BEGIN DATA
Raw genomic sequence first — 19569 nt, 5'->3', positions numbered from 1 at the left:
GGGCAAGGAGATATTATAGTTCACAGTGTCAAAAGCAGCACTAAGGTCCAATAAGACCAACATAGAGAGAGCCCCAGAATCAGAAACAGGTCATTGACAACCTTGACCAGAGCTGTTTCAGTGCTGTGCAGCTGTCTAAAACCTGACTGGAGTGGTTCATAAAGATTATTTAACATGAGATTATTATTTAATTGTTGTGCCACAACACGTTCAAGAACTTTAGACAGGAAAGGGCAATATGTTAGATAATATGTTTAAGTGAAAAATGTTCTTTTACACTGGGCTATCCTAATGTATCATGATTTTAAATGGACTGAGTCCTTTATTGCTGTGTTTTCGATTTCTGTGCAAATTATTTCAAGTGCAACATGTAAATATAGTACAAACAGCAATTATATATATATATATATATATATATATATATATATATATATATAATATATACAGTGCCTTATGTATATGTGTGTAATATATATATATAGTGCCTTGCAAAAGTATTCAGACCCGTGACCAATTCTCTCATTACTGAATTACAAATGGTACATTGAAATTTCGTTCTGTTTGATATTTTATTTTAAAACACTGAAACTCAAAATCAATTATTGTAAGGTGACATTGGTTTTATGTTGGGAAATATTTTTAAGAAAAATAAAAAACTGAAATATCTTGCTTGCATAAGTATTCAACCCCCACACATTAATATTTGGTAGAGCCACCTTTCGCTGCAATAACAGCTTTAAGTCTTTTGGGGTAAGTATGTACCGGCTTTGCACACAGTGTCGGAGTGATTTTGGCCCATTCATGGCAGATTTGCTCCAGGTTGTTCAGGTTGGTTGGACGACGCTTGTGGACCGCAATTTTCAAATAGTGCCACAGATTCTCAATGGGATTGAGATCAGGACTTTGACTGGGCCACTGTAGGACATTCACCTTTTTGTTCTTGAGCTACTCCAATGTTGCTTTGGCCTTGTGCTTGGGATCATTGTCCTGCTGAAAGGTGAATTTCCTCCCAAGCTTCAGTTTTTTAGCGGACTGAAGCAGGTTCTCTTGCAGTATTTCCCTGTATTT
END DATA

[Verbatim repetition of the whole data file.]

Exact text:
Raw genomic sequence first — 19569 nt, 5'->3', positions numbered from 1 at the left:
GGGCAAGGAGATATTATAGTTCACAGTGTCAAAAGCAGCACTAAGGTCCAATAAGACCAACATAGAGAGAGCCCCAGAATCAGAAACAGGTCATTGACAACCTTGACCAGAGCTGTTTCAGTGCTGTGCAGCTGTCTAAAACCTGACTGGAGTGGTTCATAAAGATTATTTAACATGAGATTATTATTTAATTGTTGTGCCACAACACGTTCAAGAACTTTAGACAGGAAAGGGCAATATGTTAGATAATATGTTTAAGTGAAAAATGTTCTTTTACACTGGGCTATCCTAATGTATCATGATTTTAAATGGACTGAGTCCTTTATTGCTGTGTTTTCGATTTCTGTGCAAATTATTTCAAGTGCAACATGTAAATATAGTACAAACAGCAATTATATATATATATATATATATATATATATATATATATATATATAATATATACAGTGCCTTATGTATATGTGTGTAATATATATATATAGTGCCTTGCAAAAGTATTCAGACCCGTGACCAATTCTCTCATTACTGAATTACAAATGGTACATTGAAATTTCGTTCTGTTTGATATTTTATTTTAAAACACTGAAACTCAAAATCAATTATTGTAAGGTGACATTGGTTTTATGTTGGGAAATATTTTTAAGAAAAATAAAAAACTGAAATATCTTGCTTGCATAAGTATTCAACCCCCACACATTAATATTTGGTAGAGCCACCTTTCGCTGCAATAACAGCTTTAAGTCTTTTGGGGTAAGTATGTACCGGCTTTGCACACAGTGTCGGAGTGATTTTGGCCCATTCATGGCAGATTTGCTCCAGGTTGTTCAGGTTGGTTGGACGACGCTTGTGGACCGCAATTTTCAAATAGTGCCACAGATTCTCAATGGGATTGAGATCAGGACTTTGACTGGGCCACTGTAGGACATTCACCTTTTTGTTCTTGAGCTACTCCAATGTTGCTTTGGCCTTGTGCTTGGGATCATTGTCCTGCTGAAAGGTGAATTTCCTCCCAAGCTTCAGTTTTTTAGCGGACTGAAGCAGGTTCTCTTGCAGTATTTCCCTGTATTT